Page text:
A legal challenge
against the approval by Ireland and the European Commission of the
addtion to the 4th PCI List of the proposed Shannon LNG US
Fracked Gas Import project without any sustainability assessment
of the Climate Impacts failed in the Irish High Court today.
A loophole in the Climate Act was successfully argued by Eamon Ryan's
Department in the High Court to allow Shannon LNG stay on the 4th PCI
existing loophole under Article 15 of the Climate Action and Low Carbon
Development Act 2015 concerning the duties of certain bodies, exempts
the Government from the list of relevant bodies - where, under Article
relevant body shall, in the performance of its functions, have regard
to - (a) the most recent approved national mitigation plan, (b) the
most recent approved national adaptation framework and approved
sectoral adaptation plans, (c) the furtherance of the national
transition objective, and (d) the objective of mitigating greenhouse
gas emissions and adapting to the effects of climate change in the
State argued that the Government was not a relevant person under the
2015 Act when it took the decision to include Shannon LNG on the PCI
Controversially, the loophole used by Eamon Ryan's Department in the High Court was not closed off in the re-drafted Climate Action and Low Carbon Development (Amendment) Bill 2020 (the
Climate Bill) which was also re-drafted by the same Department of the Environment, Climate and Communications.
ruling is to the advantage of Shannon LNG, which is set to re-apply for
planning permission using the public-interest status of being a project
on the 4th PCI List.
No written policy on fracked gas
has yet been produced by Eamon Ryan's Department in the 9 months since
it was agreed upon in the Programme for Government - again to the
advantage of Shannon LNG.
No legislation in the Climate Bill was
proposed by Eamon Ryan's Department against the importation of fracked
gas, even though it was proposed that it could be done in the Climate
Bill in the Pre-legislative scrutiny report on the Climate Bill by the
Joint Oireachtas Committee on Climate Action - again to the advantage
of Shannon LNG.
It seems that every 50-50 chance falls on the
side of Shannon LNG. The loophole exempts the government from having
any obligation to have regard to the effets of climate change and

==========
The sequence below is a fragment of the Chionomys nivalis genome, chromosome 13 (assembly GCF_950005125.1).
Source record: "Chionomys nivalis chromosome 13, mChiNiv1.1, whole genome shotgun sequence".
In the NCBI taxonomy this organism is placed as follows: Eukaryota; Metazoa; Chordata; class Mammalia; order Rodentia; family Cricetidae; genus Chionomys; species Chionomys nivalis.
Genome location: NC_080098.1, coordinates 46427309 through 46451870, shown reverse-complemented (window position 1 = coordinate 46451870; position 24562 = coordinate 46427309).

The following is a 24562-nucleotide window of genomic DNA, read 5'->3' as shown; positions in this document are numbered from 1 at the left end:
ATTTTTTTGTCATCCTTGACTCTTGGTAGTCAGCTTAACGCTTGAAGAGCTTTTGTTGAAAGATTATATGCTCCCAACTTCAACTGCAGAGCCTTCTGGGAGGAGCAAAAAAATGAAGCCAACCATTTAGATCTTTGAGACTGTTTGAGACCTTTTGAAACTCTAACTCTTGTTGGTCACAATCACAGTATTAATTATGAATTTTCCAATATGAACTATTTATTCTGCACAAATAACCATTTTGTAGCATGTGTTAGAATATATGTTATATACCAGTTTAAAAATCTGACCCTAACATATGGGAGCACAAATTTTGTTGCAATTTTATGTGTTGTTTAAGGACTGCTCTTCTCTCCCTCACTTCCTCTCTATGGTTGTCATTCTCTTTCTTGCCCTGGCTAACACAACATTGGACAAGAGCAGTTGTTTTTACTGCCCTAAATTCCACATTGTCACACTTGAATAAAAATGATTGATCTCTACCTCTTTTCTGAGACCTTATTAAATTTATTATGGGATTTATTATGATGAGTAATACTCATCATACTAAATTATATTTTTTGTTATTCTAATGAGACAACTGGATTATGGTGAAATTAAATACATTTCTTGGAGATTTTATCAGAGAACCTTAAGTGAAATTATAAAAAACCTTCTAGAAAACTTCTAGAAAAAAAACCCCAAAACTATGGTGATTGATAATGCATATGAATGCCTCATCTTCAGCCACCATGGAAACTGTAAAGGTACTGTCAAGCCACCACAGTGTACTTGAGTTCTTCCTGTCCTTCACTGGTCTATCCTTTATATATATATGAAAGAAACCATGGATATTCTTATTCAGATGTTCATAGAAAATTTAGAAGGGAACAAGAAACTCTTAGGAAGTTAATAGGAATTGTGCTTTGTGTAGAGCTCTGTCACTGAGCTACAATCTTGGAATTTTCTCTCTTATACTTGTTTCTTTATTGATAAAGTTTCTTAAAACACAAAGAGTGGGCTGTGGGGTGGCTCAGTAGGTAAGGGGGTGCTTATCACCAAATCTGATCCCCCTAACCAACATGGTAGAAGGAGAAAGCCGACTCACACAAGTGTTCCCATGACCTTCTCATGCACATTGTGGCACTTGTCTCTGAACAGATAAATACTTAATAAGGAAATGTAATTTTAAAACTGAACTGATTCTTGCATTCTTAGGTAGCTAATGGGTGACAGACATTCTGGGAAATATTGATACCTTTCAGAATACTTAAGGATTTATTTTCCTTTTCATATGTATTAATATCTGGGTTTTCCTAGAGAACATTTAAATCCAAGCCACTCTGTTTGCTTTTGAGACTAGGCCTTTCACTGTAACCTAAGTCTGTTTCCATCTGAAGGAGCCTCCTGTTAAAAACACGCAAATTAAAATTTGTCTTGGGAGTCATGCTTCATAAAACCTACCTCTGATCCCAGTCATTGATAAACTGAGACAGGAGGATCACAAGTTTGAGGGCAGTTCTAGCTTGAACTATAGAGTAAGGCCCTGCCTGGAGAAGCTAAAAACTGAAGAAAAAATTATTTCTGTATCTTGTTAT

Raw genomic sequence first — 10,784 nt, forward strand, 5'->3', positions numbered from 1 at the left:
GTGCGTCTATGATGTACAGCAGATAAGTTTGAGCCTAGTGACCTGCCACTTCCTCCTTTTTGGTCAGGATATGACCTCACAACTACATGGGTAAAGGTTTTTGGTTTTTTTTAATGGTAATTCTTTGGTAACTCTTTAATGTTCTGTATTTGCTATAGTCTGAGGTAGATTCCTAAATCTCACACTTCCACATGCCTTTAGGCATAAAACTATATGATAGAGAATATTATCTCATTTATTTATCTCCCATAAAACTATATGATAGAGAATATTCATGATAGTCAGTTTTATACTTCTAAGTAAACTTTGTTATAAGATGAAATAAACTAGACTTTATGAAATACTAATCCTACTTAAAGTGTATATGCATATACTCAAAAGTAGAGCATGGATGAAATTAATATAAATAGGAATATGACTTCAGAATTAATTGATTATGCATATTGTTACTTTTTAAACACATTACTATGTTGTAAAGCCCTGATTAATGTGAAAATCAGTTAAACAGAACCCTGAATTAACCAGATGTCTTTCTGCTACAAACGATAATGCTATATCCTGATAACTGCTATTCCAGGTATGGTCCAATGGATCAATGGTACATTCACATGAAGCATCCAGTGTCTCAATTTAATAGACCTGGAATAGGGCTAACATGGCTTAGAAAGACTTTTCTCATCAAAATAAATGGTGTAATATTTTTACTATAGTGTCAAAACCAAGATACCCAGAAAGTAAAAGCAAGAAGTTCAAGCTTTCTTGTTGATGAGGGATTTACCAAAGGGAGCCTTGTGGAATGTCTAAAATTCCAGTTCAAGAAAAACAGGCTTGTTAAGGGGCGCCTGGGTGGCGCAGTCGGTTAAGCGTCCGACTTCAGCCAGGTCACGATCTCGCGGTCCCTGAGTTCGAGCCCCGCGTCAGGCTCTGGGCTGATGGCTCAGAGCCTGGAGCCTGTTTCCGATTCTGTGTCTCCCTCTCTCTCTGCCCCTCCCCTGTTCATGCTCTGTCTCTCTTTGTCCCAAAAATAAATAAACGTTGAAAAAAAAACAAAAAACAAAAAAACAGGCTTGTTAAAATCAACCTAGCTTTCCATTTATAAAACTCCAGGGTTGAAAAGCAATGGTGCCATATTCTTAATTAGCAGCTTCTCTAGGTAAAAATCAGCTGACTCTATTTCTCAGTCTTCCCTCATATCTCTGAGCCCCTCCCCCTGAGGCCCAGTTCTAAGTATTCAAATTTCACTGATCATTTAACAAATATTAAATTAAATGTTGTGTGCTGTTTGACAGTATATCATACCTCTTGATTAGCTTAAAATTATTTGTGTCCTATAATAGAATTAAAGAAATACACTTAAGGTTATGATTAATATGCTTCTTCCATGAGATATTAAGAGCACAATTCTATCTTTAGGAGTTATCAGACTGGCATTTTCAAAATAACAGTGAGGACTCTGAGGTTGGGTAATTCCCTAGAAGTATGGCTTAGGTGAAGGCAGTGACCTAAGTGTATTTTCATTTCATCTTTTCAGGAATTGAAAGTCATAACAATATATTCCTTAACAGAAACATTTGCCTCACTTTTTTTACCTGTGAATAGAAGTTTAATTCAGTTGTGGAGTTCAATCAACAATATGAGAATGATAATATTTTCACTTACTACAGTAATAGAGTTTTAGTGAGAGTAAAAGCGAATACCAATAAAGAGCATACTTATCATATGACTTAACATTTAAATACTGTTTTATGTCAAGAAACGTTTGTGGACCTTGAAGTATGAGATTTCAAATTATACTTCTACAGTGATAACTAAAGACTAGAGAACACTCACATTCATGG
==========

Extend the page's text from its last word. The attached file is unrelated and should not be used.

greenhouse gas emissions and brings the Climate Bill itself into
disrepute. Minister Ryan and the Government must immediately agree to
close this loophole.
The challenge by Friends of the Irish
Environment against a project being added to the 4th PCI list is the
only legal challenge anywhere in Europe against the approval of 32
fossil gas projects added to the EU Projects of Common Interest List
without any sustainability assessments of their impacts on climate. With the latest study by consulting firm Artelys for the European Climate Foundation published on January 20th 2020 finding that “the 32 natural gas infrastructure PCI projects combined are calculated to come at a cost of €29 billion” and concluding that “most of the 32 gas infrastructure projects on the 4th PCI
list are unnecessary from a security point of view, and represent a
potential overinvestment of tens of billions of EUR, supported by
European public funds”, is it now clear
that there is one law for fracked gas and fossil fuel polluters and another law for everybody else. That is not fair or right.
Deputy-Director General of DG Energy, Klaus-Dieter Borchardt admitted breaches by DG Energy of the PCI Regulation to the ITRE Committee on October 17th, 2019 in not assessing the climate impacts of the gas projects on the 4th PCI list, but he said that this assessment would be undertaken for “future projects”.
Energy Commissioner Kadri Simson then admitted to the ITRE Committee meeting of December 5th that the EIB ban on fossil fuel financing would not apply to projects on the 4th PCI list, noting that PCI Status is a pre-condition for CEF funding.
It is now clear that the 4th PCI list was used to circumvent the EIB ban on climate-unfriendly gas projects before the loophole gets closed in the 5th PCI list.
accreditation from the European Commission is extremely powerful
because any projects put on this list are allocated the status of "overriding public interest“ in a special fast-track planning process in each Member State and are thus almost guaranteed development consent. 5 projects for LNG terminals in Ireland, Croatia, Cyprus, Greece and Poland were included on the 4th PCI list (out of a total of 14 that have received support from the EU since 2013).
means the gas PCI projects must get priority over even renewable energy
projects in Member States. Obfuscation is being practiced by the
developers, the Member States and the European Commission on a grand
scale by insinuating that the only advantage to PCI accreditation is